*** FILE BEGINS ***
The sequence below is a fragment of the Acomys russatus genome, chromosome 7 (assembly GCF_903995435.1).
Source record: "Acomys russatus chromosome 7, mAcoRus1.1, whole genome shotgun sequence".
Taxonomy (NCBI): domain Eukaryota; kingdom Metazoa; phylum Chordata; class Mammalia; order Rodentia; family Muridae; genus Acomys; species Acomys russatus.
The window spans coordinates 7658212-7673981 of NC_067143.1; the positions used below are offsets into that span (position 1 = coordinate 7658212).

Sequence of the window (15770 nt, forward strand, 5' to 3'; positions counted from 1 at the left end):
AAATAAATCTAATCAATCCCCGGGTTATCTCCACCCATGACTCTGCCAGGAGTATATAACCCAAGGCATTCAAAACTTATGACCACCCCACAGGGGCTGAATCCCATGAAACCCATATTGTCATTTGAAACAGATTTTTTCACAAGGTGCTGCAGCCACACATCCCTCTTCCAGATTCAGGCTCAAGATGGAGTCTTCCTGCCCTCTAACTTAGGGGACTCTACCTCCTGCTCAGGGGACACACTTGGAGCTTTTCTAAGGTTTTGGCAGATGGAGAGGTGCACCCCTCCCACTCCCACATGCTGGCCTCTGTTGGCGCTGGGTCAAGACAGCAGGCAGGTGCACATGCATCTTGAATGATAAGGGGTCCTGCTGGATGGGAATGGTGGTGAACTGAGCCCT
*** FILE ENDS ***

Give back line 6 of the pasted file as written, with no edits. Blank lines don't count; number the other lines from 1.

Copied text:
AAATAAATCTAATCAATCCCCGGGTTATCTCCACCCATGACTCTGCCAGGAGTATATAACCCAAGGCATTCAAAACTTATGACCACCCCACAGGGGCTGAATCCCATGAAACCCATATTGTCATTTGAAACAGATTTTTTCACAAGGTGCTGCAGCCACACATCCCTCTTCCAGATTCAGGCTCAAGATGGAGTCTTCCTGCCCTCTAACTTAGGGGACTCTACCTCCTGCTCAGGGGACACACTTGGAGCTTTTCTAAGGTTTTGGCAGATGGAGAGGTGCACCCCTCCCACTCCCACATGCTGGCCTCTGTTGGCGCTGGGTCAAGACAGCAGGCAGGTGCACATGCATCTTGAATGATAAGGGGTCCTGCTGGATGGGAATGGTGGTGAACTGAGCCCT